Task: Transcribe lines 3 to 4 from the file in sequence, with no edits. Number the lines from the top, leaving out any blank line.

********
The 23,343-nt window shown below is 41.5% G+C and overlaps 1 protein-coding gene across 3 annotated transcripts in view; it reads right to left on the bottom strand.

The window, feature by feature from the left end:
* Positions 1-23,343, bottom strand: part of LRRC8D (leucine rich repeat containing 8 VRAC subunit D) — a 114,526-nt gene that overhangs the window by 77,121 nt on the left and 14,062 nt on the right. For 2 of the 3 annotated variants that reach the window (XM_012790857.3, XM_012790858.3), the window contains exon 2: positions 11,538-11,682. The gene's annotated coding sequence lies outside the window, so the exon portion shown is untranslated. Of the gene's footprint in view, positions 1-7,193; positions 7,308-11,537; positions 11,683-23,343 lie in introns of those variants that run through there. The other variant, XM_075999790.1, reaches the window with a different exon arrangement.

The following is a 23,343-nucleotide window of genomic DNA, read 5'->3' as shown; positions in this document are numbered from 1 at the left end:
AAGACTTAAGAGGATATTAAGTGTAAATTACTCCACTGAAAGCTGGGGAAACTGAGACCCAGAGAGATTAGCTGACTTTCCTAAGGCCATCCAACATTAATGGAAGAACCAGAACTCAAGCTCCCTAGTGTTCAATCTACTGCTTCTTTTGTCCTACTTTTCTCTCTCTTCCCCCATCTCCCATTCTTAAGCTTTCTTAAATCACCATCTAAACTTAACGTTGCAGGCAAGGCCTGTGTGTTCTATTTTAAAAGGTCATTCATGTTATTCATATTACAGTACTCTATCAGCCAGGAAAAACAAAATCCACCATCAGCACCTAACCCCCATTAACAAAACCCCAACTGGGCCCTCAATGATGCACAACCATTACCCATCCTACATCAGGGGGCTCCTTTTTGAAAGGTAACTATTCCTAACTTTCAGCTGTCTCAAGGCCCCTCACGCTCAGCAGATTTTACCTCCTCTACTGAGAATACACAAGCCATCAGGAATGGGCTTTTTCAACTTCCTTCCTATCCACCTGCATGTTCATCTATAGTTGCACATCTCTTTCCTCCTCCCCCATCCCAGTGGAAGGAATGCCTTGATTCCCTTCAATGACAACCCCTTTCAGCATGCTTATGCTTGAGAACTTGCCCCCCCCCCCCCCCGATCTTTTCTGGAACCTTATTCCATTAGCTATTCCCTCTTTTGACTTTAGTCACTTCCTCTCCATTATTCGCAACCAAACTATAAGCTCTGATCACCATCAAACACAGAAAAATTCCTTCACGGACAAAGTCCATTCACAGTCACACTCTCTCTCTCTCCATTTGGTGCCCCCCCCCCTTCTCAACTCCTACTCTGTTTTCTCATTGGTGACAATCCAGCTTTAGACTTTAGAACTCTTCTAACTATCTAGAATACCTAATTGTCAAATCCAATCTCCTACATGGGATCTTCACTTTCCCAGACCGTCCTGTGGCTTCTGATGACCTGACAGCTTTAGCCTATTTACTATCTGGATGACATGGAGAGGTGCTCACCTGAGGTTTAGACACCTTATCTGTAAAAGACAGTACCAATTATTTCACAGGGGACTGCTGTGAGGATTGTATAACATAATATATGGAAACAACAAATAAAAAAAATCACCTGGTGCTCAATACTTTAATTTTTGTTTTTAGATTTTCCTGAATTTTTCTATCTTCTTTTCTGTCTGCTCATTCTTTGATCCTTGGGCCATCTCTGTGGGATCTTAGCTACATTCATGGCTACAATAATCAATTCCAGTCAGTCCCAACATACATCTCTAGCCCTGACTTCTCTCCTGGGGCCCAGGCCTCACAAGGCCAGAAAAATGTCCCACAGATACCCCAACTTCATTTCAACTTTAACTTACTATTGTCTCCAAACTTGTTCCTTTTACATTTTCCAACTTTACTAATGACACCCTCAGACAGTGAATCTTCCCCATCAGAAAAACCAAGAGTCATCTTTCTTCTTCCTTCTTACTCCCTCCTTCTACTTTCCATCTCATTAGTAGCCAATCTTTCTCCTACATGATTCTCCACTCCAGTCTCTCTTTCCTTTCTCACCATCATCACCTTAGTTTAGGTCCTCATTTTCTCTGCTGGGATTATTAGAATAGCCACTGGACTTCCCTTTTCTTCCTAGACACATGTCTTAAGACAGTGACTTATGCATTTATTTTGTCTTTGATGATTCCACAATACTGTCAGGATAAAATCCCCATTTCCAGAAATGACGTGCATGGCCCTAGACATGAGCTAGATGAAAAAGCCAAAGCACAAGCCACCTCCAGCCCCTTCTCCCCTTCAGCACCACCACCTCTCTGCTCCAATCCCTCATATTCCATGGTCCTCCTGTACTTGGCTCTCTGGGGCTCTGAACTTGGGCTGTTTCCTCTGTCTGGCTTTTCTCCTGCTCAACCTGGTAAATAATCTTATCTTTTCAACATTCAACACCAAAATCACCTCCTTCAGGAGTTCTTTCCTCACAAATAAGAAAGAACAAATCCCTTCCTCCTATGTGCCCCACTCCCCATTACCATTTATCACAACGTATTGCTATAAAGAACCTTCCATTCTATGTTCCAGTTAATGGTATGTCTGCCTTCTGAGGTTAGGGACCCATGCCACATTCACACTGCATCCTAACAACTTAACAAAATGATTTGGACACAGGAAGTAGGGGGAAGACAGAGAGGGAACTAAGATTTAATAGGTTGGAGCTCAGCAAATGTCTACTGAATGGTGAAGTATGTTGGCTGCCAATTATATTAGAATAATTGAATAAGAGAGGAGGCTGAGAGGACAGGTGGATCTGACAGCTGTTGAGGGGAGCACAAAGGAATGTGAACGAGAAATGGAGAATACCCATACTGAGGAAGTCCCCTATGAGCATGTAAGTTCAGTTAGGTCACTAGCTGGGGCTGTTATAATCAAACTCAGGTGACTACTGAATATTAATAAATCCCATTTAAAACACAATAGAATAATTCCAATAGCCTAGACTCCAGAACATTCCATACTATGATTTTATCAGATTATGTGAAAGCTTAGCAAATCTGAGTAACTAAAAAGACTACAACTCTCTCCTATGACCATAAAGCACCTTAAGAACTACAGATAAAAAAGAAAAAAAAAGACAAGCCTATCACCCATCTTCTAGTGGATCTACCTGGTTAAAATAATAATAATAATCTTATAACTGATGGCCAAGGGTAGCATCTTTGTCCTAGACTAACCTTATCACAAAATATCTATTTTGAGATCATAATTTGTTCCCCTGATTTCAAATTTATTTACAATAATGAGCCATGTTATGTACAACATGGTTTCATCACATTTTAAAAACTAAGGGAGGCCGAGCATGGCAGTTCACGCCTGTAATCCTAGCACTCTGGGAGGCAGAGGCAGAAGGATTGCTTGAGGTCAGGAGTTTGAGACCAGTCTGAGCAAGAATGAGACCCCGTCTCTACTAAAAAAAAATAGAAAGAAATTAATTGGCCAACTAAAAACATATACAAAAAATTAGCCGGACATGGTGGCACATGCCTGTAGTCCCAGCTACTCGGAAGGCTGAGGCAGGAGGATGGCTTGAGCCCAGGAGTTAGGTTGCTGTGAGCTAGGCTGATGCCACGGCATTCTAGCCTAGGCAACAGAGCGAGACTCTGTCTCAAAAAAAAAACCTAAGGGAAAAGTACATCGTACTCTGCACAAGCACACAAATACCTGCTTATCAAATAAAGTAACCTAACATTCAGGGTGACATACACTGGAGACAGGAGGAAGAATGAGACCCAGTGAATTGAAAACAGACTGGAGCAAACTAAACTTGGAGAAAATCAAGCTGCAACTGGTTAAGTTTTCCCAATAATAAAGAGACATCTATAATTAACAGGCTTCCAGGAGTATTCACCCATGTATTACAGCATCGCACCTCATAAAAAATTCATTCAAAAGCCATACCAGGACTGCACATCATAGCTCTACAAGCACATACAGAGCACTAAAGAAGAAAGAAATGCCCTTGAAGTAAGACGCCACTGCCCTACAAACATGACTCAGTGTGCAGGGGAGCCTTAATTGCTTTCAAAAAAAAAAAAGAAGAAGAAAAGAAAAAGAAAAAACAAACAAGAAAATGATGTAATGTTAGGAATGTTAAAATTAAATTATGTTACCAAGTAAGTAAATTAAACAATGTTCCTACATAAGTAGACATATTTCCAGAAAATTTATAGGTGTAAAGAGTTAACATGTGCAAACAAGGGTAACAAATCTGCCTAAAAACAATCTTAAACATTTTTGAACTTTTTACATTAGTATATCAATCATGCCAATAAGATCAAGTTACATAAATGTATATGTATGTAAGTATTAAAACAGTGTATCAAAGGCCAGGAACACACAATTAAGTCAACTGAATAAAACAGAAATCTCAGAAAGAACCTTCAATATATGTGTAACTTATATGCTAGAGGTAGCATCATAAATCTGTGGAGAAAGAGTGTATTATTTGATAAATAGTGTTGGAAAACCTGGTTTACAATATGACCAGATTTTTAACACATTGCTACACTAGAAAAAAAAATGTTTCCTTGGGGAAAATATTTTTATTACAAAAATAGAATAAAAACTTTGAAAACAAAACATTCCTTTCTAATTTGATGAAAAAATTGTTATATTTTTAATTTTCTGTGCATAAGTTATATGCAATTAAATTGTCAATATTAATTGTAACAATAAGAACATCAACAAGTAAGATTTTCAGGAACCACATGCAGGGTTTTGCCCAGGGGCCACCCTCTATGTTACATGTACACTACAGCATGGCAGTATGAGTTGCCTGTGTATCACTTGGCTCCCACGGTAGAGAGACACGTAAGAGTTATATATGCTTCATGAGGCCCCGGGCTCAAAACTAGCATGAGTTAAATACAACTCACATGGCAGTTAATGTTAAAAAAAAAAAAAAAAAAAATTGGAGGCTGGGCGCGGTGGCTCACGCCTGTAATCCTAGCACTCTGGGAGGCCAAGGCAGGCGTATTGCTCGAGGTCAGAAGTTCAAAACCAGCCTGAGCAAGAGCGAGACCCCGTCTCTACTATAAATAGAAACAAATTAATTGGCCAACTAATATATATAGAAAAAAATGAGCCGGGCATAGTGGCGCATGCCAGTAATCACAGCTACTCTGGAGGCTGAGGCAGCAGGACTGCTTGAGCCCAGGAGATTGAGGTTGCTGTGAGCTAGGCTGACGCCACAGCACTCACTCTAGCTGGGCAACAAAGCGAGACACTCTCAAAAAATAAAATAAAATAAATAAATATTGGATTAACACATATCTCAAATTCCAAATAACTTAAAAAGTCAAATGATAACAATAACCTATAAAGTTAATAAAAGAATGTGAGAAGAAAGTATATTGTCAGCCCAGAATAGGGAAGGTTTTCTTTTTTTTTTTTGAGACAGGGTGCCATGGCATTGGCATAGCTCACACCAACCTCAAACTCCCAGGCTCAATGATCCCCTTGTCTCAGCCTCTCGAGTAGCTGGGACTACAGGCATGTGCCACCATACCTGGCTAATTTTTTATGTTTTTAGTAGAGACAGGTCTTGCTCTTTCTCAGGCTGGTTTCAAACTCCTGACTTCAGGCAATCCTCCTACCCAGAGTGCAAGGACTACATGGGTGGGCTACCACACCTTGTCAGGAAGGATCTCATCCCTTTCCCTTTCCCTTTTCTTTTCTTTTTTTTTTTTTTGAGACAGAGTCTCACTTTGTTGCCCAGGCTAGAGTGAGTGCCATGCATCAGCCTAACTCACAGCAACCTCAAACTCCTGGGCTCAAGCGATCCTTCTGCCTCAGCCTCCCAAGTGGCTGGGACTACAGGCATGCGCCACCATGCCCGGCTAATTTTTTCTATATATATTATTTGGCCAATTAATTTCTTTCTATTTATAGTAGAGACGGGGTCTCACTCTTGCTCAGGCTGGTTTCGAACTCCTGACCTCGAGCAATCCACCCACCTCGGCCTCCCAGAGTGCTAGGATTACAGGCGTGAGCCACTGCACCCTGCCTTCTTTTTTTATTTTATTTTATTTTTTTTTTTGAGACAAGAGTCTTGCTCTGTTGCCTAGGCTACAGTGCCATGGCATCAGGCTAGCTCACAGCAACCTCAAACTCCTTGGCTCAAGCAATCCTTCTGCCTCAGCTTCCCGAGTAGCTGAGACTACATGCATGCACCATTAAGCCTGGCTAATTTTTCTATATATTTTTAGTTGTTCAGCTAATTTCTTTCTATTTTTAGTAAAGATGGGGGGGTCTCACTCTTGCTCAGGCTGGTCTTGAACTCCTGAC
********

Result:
* Positions 1-23,343, bottom strand: part of LRRC8D (leucine rich repeat containing 8 VRAC subunit D) — a 114,526-nt gene that overhangs the window by 77,121 nt on the left and 14,062 nt on the right. For 2 of the 3 annotated variants that reach the window (XM_012790857.3, XM_012790858.3), the window contains exon 2: positions 11,538-11,682. The gene's annotated coding sequence lies outside the window, so the exon portion shown is untranslated. Of the gene's footprint in view, positions 1-7,193; positions 7,308-11,537; positions 11,683-23,343 lie in introns of those variants that run through there. The other variant, XM_075999790.1, reaches the window with a different exon arrangement.

The following is a 23,343-nucleotide window of genomic DNA, read 5'->3' as shown; positions in this document are numbered from 1 at the left end: